Attention: You are using an outdated browser, device or you do not have the latest version of JavaScript downloaded and so this website may not work as expected. Please download the latest software or switch device to avoid further issues.

News > Heritage > The Coronation Brocatelle in Chapel

The Coronation Brocatelle in Chapel

A new addition to the archive of historical and national importance

Coronation brocatelle
Coronation brocatelle
16 Jan 2020
Heritage

One of the newest additions to the archive is the chapel altar hanging of vibrant blue and gold crown brocatelle. This swathe of luxurious material is understood to have been a section from the fabric designed and used for the Coronation of King George the VI in 1937, and has been a familiar sight here at Bradfield adorning the altar since the 1940’s. In order for it to be best protected a decision was recently made to remove the altar hanging to the archive, where it can be preserved away from sunlight and general wear and tear.
There is another large framed section of this material hanging in the entrance to the Chapel with a title beneath: “Brocatelle used in Westminster Abbey on the Coronation of His Majesty King George the Sixth on May the twelfth 1937 “

An archived pamphlet on gifts and memorials added to the chapel from 1940-1955, tells us that both this altar hanging and framed piece were kept in the chapel sanctuary and were gifted “In memory of Ian Anthony Goodsell, killed in an accident while at school – Altar frontal of Coronation brocatelle.”

Goodsell was in Army House and 15 years old when he was tragically killed in a cycling accident near Newbury in 1942. The Banbury Advertiser of the day reported that Goodsell and four other Bradfield boys had gone on their bikes to Newbury as a treat – it was Ascension Day and thus a holiday at Bradfield­. They were heading home when the accident occurred with an overtaking lorry.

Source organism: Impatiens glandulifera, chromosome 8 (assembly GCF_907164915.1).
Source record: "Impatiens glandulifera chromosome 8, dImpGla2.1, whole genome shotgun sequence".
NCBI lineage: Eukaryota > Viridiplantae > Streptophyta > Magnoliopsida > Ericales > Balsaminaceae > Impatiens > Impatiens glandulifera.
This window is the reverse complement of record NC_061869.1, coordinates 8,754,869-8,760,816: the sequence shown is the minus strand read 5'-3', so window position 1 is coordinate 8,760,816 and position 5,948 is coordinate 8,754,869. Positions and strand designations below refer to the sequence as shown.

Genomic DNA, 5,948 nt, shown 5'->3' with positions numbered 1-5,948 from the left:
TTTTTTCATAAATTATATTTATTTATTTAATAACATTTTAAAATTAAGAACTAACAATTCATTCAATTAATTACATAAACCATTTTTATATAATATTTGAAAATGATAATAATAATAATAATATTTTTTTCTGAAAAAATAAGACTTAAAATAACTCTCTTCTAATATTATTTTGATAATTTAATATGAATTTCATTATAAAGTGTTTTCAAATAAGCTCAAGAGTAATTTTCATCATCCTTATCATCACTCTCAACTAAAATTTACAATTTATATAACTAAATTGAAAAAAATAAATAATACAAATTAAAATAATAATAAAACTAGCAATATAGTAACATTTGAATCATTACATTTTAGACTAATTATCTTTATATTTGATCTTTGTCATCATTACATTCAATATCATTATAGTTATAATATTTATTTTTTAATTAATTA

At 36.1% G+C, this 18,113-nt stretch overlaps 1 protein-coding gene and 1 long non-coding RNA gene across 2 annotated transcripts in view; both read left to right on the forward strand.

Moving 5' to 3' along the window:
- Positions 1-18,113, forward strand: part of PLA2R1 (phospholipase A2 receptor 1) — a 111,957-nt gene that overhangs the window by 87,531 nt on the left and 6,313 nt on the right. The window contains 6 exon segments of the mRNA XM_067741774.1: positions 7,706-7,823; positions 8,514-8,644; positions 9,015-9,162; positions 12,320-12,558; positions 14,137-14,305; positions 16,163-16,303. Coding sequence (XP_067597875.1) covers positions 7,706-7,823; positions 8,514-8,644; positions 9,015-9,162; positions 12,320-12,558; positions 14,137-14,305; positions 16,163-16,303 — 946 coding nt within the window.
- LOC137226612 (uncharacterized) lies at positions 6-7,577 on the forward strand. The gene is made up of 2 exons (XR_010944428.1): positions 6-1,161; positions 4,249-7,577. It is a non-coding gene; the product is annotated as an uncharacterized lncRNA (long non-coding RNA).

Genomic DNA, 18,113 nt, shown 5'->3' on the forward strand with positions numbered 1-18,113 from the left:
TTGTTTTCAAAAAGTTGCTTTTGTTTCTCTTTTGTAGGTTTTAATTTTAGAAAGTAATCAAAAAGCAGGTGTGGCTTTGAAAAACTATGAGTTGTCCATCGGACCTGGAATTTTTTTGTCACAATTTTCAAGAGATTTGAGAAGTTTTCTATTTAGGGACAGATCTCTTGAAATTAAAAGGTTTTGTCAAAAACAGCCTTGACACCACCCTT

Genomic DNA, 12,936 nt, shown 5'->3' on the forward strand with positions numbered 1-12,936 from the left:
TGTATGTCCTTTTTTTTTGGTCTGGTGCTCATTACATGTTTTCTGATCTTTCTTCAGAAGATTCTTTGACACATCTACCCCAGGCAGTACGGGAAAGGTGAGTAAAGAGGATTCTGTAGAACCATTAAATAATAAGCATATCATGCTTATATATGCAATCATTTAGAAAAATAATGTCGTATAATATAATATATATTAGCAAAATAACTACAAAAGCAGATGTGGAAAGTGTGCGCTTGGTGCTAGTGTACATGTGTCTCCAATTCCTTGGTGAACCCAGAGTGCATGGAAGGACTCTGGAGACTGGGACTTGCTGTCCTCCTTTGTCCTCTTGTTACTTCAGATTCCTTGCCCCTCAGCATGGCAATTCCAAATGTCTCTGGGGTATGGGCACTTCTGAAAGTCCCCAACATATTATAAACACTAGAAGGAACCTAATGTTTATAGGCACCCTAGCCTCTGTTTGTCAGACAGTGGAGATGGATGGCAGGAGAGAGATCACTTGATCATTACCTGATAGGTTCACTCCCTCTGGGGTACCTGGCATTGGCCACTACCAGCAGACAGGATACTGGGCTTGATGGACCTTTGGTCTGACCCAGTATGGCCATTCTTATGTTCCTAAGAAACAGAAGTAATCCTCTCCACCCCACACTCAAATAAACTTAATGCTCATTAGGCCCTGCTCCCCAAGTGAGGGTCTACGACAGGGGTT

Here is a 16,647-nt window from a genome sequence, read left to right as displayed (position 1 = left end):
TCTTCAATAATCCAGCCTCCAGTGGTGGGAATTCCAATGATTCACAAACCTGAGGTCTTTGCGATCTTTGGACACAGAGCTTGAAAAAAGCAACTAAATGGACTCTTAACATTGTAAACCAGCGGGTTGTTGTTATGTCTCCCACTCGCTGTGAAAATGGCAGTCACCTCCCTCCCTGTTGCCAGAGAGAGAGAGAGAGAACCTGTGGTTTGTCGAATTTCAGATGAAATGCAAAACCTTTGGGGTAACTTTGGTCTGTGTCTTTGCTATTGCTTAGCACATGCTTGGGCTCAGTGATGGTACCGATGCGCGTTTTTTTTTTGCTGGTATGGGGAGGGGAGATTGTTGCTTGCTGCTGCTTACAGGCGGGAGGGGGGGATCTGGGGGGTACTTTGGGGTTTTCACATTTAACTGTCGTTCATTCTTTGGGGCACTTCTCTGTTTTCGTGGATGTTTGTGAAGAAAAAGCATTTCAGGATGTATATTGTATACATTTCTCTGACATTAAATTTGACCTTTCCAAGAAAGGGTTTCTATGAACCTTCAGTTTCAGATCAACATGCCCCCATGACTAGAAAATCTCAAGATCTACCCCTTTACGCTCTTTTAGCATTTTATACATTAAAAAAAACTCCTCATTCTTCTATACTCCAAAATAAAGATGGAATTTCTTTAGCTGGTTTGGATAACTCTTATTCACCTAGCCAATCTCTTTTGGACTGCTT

There is no record of how the Coronation material came to be in the Goodsell family’s possession. Or who it was exactly who made the donation. Goodsell’s father was a farmer at Farnborough Hall near Banbury, so a possible explanation is that they were given the material by the family who owned the lavishly furnished stately home, the Holbechs. They were certainly well known to the Goodsells as the Banbury Advertiser reported that they attended the funeral.

The very same material can be clearly seen here below in the black & white photos of the Coronation. It was made by Warner & Sons, an Essex firm who had a reputation for producing high class furnishing silks, largely in traditional designs of the 15th to the 18th centuries. They began weaving for royalty in 1880 and also produced silks for the Coronation of King Edward VII in 1902 and the coronations in 1911, 1937, and 1953. Commissioned by The Ministry of Works, this material was designed by Herbert Woodman to be hang from all the stands and balconies in Westminster Abbey. The particular type of material, brocatelle, is said to have been developed in 16th c. Holland as an imitation of stamped leather. The cloth has a repousse like surface which is composed of contrasting weaves – in this case blue silk and metallic gold thread. Woodman has incorporated the appropriate symbology of the Imperial Crown, the Tudor Rose, oak leaves and fleur-de-lys for the Coronation.

Does anyone know anything more about the material? We would love to add to our new archive entry and to collect as much information as possible about this item of historic and national significance. Please email lnorman@bradfield.college.org.uk
 

Photo

To view this photo gallery

Most read

This website is powered by
ToucanTech